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March 30, 2008

Fact learned at G4G8

The second player in Tic-Tac-Toe can't force a draw.

Don't believe me? Well—don't forget that if the second player happens to win, that's not forcing a draw!

I learned this from Rich Schroeppel's talk on how to force a draw in 7^3 Tic-Tac-Toe.

Posted by tplambeck at 08:11 PM

March 28, 2008

Mayumi Miyake

Mayumi Miyake
Originally uploaded by thane

Posted by tplambeck at 06:55 PM

Drums at Tom's house

Drums at Tom's house
Originally uploaded by thane

Posted by tplambeck at 06:54 PM

Dr Johnson + Tom's wine

Dr Johnson + Tom's wine
Originally uploaded by thane

Posted by tplambeck at 06:46 PM

George Hart finishing a sculpture

George Hart finishing a sculpture
Originally uploaded by thane

Posted by tplambeck at 06:44 PM

With John Conway

With John Conway
Originally uploaded by thane

Posted by tplambeck at 06:35 PM


1) Beginning of Raymond Smullyan's talk

"Before I start my talk, there's something I'd like to say.

[Long pause]

2) Later on in the same talk:

Successful people know about two rules: Rule 1—never tell people everything you know.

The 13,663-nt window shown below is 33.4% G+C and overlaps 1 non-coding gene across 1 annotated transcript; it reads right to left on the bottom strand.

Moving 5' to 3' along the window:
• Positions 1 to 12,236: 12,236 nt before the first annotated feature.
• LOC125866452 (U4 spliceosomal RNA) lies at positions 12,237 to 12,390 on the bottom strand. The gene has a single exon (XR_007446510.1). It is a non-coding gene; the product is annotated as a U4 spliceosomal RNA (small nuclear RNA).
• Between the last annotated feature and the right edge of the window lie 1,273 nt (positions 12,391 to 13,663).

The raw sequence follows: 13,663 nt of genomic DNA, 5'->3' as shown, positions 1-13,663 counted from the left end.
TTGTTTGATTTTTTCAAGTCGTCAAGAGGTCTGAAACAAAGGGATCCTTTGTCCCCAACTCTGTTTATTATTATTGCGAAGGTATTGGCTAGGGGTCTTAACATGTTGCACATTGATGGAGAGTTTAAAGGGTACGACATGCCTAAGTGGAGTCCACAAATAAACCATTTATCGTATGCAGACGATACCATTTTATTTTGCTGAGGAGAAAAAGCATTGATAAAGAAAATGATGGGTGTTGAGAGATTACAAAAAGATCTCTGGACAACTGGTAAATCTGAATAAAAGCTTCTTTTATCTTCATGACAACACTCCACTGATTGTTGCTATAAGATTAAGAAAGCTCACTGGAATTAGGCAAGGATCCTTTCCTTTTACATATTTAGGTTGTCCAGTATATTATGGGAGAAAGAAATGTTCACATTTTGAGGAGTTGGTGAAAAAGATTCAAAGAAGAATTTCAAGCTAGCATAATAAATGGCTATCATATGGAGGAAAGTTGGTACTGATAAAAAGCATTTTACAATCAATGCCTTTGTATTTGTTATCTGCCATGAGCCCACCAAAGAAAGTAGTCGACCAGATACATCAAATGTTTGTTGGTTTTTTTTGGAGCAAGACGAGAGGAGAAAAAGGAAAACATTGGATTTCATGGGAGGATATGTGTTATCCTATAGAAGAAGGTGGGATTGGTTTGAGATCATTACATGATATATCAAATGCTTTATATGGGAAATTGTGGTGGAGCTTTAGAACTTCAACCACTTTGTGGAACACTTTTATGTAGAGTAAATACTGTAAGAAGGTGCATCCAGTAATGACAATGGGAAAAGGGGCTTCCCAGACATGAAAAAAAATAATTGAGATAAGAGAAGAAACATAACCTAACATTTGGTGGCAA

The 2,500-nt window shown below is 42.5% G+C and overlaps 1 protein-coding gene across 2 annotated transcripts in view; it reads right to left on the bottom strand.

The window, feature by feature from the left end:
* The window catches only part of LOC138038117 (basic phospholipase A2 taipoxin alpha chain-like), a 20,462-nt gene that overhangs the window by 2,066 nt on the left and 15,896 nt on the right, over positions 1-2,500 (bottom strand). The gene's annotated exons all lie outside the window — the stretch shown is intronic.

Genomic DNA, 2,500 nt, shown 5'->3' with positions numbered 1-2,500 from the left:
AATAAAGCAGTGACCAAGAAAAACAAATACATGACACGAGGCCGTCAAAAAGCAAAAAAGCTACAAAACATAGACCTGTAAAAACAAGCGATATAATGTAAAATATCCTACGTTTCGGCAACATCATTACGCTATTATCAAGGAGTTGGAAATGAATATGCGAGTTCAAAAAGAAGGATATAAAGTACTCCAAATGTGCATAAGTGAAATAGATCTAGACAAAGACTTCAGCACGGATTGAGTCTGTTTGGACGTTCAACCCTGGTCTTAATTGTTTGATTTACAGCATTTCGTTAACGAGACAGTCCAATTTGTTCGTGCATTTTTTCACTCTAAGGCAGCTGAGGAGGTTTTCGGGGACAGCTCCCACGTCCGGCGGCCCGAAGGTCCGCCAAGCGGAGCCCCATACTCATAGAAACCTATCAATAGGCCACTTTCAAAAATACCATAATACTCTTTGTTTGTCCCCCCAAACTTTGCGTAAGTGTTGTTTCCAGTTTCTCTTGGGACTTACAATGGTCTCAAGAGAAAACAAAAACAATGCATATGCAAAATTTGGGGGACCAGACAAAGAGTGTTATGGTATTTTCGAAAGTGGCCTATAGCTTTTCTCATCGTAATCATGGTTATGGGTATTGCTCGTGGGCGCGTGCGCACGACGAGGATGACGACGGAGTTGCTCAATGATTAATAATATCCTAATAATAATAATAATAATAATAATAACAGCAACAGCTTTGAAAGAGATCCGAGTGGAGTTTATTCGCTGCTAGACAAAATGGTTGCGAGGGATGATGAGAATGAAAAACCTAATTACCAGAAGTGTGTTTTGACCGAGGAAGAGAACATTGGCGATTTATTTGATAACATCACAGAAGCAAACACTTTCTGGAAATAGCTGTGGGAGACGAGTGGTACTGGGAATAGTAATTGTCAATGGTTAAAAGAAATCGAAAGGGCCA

[Longer pause]

3) THANE: So, Scott, do you use that BULLSHIT graphic in your slides for undergraduates?

SCOTT: No, but I used it my job talk...

Posted by tplambeck at 06:29 PM

March 25, 2008

Gathering for Gardner 8: here I come

Gathering for Gardner 8: here I come
Originally uploaded by Seb Przd
Seb Przd hacks Scott Kim's logo
Posted by tplambeck at 09:54 PM

I fail to persuade Kim to sing a song about California she learned in second grade

Posted by tplambeck at 09:32 PM

March 21, 2008

Owen as seaweed at Ocean Day

THANE: Are you kelp?

OWEN: Yeah.

THANE: All right, good.

Posted by tplambeck at 09:09 PM

March 19, 2008

Game on


The Palo Alto Little League season has started.

All you readers in snowy, rainy, stormy, or otherwise unpleasant climes—keep watching this page!

Posted by tplambeck at 07:56 PM

March 18, 2008

awareness test

via Tom Rodgers

Posted by tplambeck at 08:28 AM

March 17, 2008

St Volodymyr's

St Volodymyr

Somehow reminded me of Syldavia, and the Sprodj Atomic Research Centre

Posted by tplambeck at 10:00 PM

On the music teacher

COLE: He doesn't have great English. In rehearsals, it's hard to tell what he's saying, or even if he's talking to you or not.

THANE: So, what do you do, say "EXCUSE ME—Are you talkin' to ME?!"

COLE: No—my seatmate found a solution—if he's talking somewhere in our general direction, she'll start swaying side-to-side, ever so slightly. If he happens to be talking to us, he'll start swaying, also.

Posted by tplambeck at 09:40 PM

March 11, 2008

cutesyness & killing the circle